December can be a month filled with joys and challenges. It is almost impossible to turn on the TV now without scenes of happy families gathering around a well stocked table, all smiles and joy, celebrating holiday and family time. Be it Hannukah, Christmas or Kwanza, we will be inundated with Hallmark card type scenes of family solidarity, joy and love. And, for many this will be true.
Yet, one can only wonder as to the millions of people who see these scenes and react by retreating into their own self and soul. Being alone, or having to deal with aspects of mental illness, can negate these idyllic scenes. Indeed, the statistics of self harm, even suicide, that occurs during the so-called “holiday” season, are well documented.
It is fascinating, in a way, that the media assumes that everyone has this happy family support to return to. Even the “holiday” music dwells on this hope. What, however, can one do to maintain their sense of self during these days, especially when they are alone, either physically or psychologically.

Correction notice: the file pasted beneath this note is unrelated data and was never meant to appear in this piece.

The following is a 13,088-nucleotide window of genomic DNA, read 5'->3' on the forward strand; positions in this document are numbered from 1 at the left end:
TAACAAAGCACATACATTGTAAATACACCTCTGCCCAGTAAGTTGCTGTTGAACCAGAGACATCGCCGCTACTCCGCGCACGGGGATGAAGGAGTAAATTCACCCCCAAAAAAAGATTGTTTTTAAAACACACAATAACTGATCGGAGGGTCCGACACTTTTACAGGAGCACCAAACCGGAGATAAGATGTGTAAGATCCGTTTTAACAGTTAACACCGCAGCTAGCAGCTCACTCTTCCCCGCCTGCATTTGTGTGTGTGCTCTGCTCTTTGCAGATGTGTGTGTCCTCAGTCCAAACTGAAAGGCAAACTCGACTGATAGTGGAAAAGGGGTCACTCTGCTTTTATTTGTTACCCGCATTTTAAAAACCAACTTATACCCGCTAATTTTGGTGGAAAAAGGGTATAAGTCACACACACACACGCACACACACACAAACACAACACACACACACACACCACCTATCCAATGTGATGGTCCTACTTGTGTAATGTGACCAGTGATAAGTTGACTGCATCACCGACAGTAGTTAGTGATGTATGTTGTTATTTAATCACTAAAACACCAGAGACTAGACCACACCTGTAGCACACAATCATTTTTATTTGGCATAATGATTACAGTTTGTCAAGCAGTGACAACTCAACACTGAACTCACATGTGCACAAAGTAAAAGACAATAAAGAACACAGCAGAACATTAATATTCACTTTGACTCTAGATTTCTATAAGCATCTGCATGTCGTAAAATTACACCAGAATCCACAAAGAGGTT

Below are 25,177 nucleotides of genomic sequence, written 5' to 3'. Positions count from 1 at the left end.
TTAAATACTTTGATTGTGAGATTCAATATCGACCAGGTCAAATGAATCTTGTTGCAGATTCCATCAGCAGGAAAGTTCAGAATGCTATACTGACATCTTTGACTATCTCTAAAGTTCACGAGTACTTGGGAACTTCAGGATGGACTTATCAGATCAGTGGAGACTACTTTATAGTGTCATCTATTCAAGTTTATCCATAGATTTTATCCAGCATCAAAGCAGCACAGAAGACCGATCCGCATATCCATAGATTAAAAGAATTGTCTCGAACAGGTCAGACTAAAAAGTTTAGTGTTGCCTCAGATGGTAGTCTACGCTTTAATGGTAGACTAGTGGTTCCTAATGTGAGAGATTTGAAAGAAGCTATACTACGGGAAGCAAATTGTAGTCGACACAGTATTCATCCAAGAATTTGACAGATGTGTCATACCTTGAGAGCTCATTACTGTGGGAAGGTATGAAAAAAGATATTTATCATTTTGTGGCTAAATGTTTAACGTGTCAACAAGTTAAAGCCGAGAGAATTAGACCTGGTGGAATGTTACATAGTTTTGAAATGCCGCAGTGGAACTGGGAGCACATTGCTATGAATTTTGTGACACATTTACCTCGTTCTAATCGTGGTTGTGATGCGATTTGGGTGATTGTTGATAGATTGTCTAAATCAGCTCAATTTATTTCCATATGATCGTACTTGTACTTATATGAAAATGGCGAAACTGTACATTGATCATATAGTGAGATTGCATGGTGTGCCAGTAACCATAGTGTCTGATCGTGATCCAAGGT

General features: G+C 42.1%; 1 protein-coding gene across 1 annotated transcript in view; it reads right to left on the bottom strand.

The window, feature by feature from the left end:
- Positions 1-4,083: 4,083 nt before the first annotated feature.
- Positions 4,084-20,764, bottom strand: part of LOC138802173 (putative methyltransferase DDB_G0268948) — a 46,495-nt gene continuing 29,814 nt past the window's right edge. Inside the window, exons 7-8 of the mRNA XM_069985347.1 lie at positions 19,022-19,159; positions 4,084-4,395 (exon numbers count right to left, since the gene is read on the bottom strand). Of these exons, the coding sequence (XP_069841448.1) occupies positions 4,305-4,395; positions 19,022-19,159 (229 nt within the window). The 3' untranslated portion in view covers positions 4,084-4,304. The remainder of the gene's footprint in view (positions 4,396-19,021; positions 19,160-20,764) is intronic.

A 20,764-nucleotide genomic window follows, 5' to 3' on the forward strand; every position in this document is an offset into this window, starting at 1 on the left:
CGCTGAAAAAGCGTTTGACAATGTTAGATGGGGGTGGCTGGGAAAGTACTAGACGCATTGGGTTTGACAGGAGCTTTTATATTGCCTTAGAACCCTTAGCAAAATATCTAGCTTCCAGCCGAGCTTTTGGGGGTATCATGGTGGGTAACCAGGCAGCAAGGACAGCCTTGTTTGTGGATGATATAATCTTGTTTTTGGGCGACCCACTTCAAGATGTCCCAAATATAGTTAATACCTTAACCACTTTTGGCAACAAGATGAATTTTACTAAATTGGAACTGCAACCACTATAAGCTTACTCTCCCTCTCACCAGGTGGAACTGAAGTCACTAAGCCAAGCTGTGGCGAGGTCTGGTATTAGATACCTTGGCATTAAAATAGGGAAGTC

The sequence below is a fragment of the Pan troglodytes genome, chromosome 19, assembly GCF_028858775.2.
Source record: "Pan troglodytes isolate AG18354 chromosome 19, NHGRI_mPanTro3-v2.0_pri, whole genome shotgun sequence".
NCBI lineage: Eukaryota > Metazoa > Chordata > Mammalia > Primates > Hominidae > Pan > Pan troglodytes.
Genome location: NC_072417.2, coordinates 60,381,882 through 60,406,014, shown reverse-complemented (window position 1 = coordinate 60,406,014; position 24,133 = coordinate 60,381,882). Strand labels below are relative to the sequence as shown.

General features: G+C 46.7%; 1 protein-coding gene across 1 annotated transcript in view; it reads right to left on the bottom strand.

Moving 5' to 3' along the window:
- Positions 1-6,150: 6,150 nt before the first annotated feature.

Religious communities can be of great help here. If people in a faith community know of people who are isolated and alone, it is a beautiful deed to reach out to them to make sure they are taken care of and that people are there for them. Obviously, may communities reach out to feed and shelter the homeless. However, I am also referring to the people who live within our community, not homeless, but who are alone. These weeks present a major challenge.
The mental health component of this season continues to be of concern. I recently came across a resource provided in a newsletter of the Mental Health Ministries. This is an organization that focuses in on mental health support from a faith perspective.
They just released a brochure entitled: Mental Illness” Coping With the Holidays. It begins with a “Tips for Communities of Faith” column which emphasizes the need for a relational approach to these individuals. There are also columns on “Tips for Persons Living With Mental Illness” and one on “Tips for Family and Friends”.
This issue can be, and often is, a family systems issue. How do we include our cousin or brother or parent in our family celebrations? How do we secure their safety and sense of welcome? In the midst of so much celebration in these coming weeks, it is wise not to forget the many people who may be “left out”. Being seen as “the other” only raises the sense of isolation that may be felt.
The website for the Mental Health Ministry is: www.MentalHealthMinistries.net
May this holiday season bring you and all your loved ones joy, health and peace.